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Spreadsheet Helps Farmers Make Wise Decisions When it Comes to Delayed Planting Options

TAGS: Soybeans


It’s decision-making time again for farmers, and the recent wet weather only complicates these issues. Should I delay planting corn? If I do, how will that decision affect the yield later? Should I consider switching from corn to soybeans?

A new spreadsheet, Planting Decision Model, has been developed on the University of Illinois farmdoc website to provide some answers for farmers, according to Agricultural Economist and Farm Management Specialist Gary Schnitkey.

“The spreadsheet compares corn and soybean returns by planting date,” Schnitkey says. “We’ve built in agronomic functions developed in the U of I Department of Crop Sciences that give an average or a projected yield for different planting dates.  We combine that with the price of corn and soybeans and determine which crop has a higher return on any given planting date.”

Visitors to the U of I farmdoc website can download the spreadsheet. Key factors impacting returns estimates are yield by planting date, harvest-time prices, and non-land costs.

“We’re going to add a couple of other modules as we go through the season. One module will deal with late planting and crop insurance, but right now the returns by planting date are available,” Schnitkey says.

Can farmers switch crops and make money? Schnitkey says probably not.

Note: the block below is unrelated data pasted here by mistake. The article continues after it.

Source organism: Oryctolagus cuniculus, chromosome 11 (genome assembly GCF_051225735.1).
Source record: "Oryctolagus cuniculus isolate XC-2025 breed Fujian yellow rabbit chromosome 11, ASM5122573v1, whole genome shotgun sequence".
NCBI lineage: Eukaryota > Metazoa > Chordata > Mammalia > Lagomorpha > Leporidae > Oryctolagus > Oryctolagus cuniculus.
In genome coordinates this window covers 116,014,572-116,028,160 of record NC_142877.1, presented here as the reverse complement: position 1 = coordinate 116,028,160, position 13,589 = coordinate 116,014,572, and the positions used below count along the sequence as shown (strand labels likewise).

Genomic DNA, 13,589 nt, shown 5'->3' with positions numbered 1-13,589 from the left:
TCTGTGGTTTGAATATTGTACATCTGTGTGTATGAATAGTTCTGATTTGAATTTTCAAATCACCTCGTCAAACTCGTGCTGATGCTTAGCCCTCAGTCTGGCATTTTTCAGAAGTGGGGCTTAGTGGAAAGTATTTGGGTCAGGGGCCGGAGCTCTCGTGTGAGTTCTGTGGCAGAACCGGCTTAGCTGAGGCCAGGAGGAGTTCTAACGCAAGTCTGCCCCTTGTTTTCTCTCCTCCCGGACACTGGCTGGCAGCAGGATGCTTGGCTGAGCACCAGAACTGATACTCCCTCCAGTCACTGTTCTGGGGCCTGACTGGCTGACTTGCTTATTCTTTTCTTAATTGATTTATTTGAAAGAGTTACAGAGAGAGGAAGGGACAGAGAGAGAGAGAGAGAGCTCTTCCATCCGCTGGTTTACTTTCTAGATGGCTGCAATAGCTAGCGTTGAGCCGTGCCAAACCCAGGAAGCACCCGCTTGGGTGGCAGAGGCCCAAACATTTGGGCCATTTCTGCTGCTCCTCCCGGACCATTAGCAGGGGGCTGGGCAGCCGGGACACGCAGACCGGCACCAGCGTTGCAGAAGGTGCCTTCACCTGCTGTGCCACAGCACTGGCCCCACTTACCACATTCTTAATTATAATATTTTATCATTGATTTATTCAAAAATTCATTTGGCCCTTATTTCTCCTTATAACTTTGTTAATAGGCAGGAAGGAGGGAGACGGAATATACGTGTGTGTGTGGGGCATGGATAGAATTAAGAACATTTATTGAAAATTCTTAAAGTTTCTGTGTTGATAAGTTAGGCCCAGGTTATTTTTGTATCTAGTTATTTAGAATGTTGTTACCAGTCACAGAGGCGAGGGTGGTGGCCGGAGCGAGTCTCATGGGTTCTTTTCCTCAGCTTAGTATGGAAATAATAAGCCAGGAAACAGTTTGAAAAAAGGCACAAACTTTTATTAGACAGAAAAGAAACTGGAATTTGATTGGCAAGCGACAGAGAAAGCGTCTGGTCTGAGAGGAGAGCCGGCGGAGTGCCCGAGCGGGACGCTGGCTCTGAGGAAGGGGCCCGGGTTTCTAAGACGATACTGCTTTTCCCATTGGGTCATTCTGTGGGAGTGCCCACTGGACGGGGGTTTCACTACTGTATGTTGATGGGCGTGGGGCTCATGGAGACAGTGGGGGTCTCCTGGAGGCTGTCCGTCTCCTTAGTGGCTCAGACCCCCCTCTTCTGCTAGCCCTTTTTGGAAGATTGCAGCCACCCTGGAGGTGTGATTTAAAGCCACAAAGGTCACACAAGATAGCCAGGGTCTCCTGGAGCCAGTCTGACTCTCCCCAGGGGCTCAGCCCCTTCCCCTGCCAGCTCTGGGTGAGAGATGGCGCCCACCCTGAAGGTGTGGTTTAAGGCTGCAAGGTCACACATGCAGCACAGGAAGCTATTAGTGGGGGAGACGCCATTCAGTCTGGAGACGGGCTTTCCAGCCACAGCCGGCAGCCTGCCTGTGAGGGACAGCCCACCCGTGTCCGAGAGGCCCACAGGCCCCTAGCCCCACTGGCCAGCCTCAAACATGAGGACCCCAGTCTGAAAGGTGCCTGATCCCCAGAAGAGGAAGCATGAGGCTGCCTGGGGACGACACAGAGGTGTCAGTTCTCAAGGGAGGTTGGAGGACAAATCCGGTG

“Right now those yield functions and very high corn and soybean prices suggest that we wouldn’t want to switch in northern and central Illinois until at least the end of May and early June. In southern Illinois, those decisions to switch from corn to soybeans occur in the last week of May, using yield functions that are defaulted within the model,” he says.

Schnitkey recommends farmers utilize the Returns Estimated by Planting Date sheet in the Planting Decision Model to evaluate whether to switch from corn to soybeans. Switching dates are sensitive to corn and soybean prices.

“Using current commodity prices and costs, switching to more soybeans seems several weeks away,” Schnitkey says. “For northern and central Illinois, corn is projected to be more profitable than soybeans throughout May.  In southern Illinois, corn is projected to be more profitable than soybeans through the last part of May.  Commodity prices play a key role in return differentials.  Current commodity prices favor corn compared to what one would expect with more typical prices.”

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